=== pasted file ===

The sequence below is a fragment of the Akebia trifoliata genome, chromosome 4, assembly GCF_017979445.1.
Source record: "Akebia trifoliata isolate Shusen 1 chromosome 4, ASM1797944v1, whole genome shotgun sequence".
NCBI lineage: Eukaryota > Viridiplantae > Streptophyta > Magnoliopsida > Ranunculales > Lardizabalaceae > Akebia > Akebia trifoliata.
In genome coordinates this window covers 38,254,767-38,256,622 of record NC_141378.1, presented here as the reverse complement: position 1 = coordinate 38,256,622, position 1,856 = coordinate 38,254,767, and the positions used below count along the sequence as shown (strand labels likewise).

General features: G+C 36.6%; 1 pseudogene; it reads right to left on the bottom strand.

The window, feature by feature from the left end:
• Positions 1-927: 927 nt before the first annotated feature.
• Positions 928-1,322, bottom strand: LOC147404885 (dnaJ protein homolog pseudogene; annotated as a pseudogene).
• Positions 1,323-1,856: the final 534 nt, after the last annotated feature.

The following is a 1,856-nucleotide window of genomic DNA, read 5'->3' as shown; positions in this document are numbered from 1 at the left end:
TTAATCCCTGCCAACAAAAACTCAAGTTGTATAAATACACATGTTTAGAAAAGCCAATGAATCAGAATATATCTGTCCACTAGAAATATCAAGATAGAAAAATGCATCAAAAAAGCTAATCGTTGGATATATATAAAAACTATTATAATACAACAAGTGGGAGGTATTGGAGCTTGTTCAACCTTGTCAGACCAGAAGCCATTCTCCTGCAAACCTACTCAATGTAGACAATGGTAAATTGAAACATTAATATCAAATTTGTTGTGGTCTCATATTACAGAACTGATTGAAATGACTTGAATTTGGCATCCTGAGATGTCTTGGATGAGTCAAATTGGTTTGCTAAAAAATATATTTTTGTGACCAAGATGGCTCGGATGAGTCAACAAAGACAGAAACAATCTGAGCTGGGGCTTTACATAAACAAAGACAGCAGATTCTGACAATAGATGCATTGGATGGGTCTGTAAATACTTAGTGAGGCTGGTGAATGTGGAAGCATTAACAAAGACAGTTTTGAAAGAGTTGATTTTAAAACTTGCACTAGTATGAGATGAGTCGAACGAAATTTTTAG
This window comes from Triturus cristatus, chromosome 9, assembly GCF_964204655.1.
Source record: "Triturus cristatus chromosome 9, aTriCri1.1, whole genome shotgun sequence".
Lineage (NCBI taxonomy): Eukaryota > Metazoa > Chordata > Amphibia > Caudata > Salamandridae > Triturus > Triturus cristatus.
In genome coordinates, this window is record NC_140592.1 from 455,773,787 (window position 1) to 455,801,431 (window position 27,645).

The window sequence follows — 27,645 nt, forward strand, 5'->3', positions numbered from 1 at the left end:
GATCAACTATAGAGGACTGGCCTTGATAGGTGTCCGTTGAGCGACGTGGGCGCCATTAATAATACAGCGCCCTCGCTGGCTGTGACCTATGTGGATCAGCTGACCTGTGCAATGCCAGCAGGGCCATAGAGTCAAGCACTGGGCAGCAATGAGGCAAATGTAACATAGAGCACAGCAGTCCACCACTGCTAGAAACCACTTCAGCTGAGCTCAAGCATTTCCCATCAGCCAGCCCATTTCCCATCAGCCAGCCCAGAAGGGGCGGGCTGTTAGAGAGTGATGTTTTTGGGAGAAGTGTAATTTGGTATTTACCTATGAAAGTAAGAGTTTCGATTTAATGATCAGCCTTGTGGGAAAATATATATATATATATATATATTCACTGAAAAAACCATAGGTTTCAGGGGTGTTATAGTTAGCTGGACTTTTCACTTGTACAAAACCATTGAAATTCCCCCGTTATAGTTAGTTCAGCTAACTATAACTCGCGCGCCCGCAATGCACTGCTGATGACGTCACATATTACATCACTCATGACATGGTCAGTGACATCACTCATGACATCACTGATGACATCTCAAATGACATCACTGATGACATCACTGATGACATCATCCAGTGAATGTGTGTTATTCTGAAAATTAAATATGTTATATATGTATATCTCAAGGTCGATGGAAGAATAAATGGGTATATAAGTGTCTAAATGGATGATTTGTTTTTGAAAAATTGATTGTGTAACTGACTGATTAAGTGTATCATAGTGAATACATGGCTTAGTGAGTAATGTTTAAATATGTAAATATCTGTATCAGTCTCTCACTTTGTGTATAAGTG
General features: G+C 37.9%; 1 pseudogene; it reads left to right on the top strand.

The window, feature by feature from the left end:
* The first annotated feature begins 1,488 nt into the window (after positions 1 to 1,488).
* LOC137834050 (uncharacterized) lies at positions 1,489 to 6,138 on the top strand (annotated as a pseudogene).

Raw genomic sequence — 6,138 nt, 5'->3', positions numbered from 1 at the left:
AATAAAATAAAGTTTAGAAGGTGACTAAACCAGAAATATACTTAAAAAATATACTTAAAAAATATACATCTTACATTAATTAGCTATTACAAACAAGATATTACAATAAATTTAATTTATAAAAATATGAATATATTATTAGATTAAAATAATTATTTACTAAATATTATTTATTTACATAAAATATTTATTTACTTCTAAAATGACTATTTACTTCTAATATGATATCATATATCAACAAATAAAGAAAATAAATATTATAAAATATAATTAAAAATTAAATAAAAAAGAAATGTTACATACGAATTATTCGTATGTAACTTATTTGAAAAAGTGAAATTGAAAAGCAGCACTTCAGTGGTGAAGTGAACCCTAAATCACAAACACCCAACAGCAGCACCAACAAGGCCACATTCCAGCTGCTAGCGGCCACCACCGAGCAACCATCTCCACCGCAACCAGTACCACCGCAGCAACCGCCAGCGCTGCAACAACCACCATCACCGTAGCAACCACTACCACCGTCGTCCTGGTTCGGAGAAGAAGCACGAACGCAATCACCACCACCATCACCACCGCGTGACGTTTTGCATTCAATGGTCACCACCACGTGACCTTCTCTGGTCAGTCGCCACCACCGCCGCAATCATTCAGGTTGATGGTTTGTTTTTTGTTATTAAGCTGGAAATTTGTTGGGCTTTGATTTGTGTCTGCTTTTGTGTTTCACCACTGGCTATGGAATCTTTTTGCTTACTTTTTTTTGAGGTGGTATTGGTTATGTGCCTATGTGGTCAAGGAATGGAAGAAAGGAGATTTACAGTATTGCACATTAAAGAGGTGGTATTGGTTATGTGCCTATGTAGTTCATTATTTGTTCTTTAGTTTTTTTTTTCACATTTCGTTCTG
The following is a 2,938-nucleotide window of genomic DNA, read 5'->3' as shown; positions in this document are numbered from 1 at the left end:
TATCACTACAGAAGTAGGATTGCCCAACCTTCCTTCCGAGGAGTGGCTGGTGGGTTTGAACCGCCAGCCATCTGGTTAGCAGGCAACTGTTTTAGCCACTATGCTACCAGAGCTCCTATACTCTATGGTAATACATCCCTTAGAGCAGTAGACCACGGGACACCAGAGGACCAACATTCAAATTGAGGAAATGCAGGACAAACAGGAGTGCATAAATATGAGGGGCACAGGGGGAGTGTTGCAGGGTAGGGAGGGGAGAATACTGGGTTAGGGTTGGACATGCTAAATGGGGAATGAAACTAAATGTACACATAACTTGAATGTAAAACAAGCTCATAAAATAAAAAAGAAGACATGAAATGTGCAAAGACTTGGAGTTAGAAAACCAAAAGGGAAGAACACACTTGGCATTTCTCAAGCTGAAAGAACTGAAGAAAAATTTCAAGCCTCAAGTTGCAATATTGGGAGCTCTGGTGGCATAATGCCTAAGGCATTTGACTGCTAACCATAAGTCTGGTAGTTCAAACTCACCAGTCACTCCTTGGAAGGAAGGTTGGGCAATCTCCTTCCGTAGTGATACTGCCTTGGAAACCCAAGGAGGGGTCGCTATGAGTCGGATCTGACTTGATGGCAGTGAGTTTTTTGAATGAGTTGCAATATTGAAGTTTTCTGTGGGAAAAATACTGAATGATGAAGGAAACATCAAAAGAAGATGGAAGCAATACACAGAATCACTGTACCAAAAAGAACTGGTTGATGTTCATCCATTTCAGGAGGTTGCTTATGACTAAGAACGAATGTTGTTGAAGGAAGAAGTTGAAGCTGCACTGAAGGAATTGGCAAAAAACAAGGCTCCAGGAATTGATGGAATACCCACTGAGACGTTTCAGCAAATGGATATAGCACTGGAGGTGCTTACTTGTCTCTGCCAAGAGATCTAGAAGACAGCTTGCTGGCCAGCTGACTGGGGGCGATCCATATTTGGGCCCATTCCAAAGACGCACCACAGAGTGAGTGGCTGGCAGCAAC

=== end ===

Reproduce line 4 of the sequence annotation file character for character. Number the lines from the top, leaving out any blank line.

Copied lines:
In genome coordinates this window covers 38,254,767-38,256,622 of record NC_141378.1, presented here as the reverse complement: position 1 = coordinate 38,256,622, position 1,856 = coordinate 38,254,767, and the positions used below count along the sequence as shown (strand labels likewise).